algorithms which could be employed.

   The traffic protection function SHOULD NOT base its decisions upon
   application-layer constructs (such as the port number used by the
   application or the source/destination IP address).  Instead, it ought
   to base its decisions on the actual behavior of each microflow (i.e.
   the pattern of packet arrivals).

   A conventional implementation of such a traffic protection algorithm
   is a per-microflow rate policer, designed to identify microflows that
   exceed the bound provided in Section 4.1, where the value R is set to
   1 percent of the egress link capacity available for NQB traffic.  An
   alternative is to use a traffic protection algorithm that bases its
   decisions on the detection of actual queuing (i.e. by monitoring the
   queuing delay experienced by packets in the NQB queue) in correlation
   with the arrival of packets for each microflow.  While a per-
   microflow rate policer is conceptually simpler (and is based directly
   on the NQB sender requirements), it could often end up being more
   strict than is necessary (for example by policing a flow that exceeds
   the rate equation even when the link is underutilized).  One example
   traffic protection algorithm based on the detection of actual queuing
   can be found in [I-D.briscoe-docsis-q-protection].  This algorithm
   maintains per-microflow state for a certain number of simultaneous
   "queue-building" microflows (e.g. 32), and shared state for any
   additional microflows above that number.

   In the case of a traffic protection algorithm that reclassifies
   offending traffic, different levels of hysteresis could be
   considered.  For example, the reclassify decision could be made on a

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   packet-by-packet basis, which could result in significant out-of-
   order delivery for offending microflows as some portion of the
   microflow's packets remain in the NQB queue and some are reclassified
   to the Default queue.  Alternatively, a traffic protection function
   could employ a certain level of hysteresis to prevent borderline
   microflows from being reclassified capriciously, thus causing less
   potential for out-of-order delivery.  As a third option, the decision
   could be made to take action on all the future packets of the
   microflow, though sufficient logic would be needed to ensure that a
   future microflow (e.g. with the same 5-tuple) isn't misidentified as
   the current offending microflow.

   In the case of a traffic protection algorithm that discards offending
   traffic, similar levels of hysteresis could be considered.  In this
   case, it is RECOMMENDED that the decision thresholds be set higher
   than in the case of designs that reclassify, since the degradation of
   communications caused by packet discard are likely to be greater than
   the degradation caused by out-of-order delivery.

   The traffic protection function described here might require that the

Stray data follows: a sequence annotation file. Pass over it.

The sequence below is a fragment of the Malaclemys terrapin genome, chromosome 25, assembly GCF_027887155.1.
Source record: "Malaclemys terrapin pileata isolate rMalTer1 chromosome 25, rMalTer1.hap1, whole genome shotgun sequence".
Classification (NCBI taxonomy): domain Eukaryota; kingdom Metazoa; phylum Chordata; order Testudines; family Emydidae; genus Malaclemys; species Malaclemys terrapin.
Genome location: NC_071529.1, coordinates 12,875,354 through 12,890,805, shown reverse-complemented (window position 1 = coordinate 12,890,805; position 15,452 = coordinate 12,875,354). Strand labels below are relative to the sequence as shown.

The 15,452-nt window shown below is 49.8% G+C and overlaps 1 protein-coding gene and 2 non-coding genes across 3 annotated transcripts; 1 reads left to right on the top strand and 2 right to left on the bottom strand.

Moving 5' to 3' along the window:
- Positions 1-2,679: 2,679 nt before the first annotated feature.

network element maintain microflow state.  The traffic protection
   function MUST be designed such that the node implementing the NQB PHB
   does not fail (e.g. crash) in the case that the microflow state is
   exhausted.

   There are some situations where traffic protection is potentially not
   necessary.  One example could be a network element designed for use
   in controlled environments (e.g., enterprise LAN) where a network
   administrator is expected to manage the usage of DSCPs.  Another
   example could be highly aggregated links (links designed to carry a
   large number of simultaneous microflows), where individual microflow
   burstiness is averaged out and thus is unlikely to cause much actual
   delay.

   Some networks might prefer to implement a more traditional Traffic
   Conditioning approach, and police the application of the NQB DSCP at
   the ingress edge so that per-hop traffic protection is not needed.
   This could be accomplished via the use of a per-microflow rate
   policer that polices microflows at 1 percent of the minimum link
   capacity of the network.  This approach would generally be expected
   to be inferior to per-hop traffic protection, because on one hand it
   would be difficult for edge nodes to guarantee that there would never
   be more than 100 NQB flows that would share a single internal
   bottleneck, and on the other hand there could be internal links that
   have much greater capacity than the minimum.  So, Traffic
   Conditioning at the edge could simultaneously be too lenient and too
   strict.

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5.3.  Limiting Packet Bursts from Links

   Some link technologies introduce burstiness by briefly storing
   packets prior to forwarding them.  A common cause of this burstiness
   is link discontinuity (i.e. where the link is not continuously
   available for transmission by the device), for example time-division-
   duplex links or time-division-multiple-access (TDMA) links.  Some